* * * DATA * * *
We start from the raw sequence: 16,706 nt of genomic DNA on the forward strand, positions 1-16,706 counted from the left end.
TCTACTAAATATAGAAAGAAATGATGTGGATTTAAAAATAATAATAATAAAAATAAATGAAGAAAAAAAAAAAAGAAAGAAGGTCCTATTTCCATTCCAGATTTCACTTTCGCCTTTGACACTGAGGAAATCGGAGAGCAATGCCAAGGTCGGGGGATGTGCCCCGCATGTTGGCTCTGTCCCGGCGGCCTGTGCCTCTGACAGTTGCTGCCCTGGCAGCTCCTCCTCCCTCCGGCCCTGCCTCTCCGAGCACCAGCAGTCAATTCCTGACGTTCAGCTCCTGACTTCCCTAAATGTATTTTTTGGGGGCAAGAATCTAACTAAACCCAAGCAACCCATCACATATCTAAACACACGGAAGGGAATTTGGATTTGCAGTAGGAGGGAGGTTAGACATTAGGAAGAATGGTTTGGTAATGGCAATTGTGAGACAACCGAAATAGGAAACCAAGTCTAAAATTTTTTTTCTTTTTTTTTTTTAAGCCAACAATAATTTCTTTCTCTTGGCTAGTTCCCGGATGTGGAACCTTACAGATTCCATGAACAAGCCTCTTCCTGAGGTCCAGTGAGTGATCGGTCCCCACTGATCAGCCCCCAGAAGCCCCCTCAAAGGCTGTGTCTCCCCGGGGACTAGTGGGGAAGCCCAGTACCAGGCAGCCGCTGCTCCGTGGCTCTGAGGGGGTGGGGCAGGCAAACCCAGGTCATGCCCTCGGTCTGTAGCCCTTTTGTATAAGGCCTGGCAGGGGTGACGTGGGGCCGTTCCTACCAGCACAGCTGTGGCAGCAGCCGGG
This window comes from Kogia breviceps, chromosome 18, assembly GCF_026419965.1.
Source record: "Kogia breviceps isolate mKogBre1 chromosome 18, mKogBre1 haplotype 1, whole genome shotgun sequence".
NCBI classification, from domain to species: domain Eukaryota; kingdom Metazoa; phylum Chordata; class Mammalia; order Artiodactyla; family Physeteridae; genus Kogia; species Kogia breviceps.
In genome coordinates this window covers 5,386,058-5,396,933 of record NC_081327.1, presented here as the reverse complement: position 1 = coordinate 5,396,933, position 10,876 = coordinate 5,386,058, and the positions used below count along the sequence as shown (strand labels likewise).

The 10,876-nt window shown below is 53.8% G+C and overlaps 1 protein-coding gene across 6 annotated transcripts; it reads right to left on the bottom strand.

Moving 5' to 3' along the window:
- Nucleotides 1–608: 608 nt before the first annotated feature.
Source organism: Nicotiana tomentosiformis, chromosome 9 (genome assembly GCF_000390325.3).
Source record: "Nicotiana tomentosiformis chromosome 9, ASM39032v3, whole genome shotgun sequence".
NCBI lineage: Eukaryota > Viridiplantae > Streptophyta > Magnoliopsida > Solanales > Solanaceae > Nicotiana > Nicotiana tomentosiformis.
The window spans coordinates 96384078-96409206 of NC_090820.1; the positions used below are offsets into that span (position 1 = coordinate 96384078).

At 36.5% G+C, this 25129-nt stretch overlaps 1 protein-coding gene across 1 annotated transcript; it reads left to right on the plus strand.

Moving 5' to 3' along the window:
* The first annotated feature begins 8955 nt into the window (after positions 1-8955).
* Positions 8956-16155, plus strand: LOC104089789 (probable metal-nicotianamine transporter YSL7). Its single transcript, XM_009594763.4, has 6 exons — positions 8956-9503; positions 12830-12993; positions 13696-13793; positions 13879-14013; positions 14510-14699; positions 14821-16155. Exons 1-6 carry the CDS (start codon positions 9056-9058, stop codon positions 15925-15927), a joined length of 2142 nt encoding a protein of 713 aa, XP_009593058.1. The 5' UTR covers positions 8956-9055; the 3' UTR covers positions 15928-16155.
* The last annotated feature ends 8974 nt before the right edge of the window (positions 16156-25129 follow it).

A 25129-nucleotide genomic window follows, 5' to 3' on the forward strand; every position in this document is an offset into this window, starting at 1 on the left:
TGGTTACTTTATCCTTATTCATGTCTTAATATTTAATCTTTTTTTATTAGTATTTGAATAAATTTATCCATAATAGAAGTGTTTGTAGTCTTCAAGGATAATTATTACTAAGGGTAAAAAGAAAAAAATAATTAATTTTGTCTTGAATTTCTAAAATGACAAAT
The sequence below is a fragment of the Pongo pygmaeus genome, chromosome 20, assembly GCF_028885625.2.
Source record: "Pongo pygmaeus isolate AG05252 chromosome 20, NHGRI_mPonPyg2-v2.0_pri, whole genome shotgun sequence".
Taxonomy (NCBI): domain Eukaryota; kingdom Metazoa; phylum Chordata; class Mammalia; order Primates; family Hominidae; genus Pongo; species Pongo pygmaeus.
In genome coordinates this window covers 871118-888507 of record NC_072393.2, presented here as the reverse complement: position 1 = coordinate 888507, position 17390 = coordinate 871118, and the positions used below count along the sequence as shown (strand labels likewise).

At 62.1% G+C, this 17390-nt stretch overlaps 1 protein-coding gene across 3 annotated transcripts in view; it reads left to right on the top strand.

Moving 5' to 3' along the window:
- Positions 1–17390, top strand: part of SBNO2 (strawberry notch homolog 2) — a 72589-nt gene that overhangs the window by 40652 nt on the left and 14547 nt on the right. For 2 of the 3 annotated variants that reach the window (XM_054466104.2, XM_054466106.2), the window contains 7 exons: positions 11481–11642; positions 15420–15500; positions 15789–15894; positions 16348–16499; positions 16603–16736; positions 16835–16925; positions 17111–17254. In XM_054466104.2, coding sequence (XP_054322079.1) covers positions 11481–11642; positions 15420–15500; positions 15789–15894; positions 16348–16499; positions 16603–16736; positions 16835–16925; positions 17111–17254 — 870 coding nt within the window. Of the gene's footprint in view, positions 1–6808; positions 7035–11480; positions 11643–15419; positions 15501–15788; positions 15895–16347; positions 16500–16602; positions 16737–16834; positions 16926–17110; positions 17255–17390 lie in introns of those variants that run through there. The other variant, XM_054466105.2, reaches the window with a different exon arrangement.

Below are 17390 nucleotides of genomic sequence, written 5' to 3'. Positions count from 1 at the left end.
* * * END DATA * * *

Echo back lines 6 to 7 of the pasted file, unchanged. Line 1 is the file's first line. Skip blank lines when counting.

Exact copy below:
In genome coordinates this window covers 5,386,058-5,396,933 of record NC_081327.1, presented here as the reverse complement: position 1 = coordinate 5,396,933, position 10,876 = coordinate 5,386,058, and the positions used below count along the sequence as shown (strand labels likewise).

The 10,876-nt window shown below is 53.8% G+C and overlaps 1 protein-coding gene across 6 annotated transcripts; it reads right to left on the bottom strand.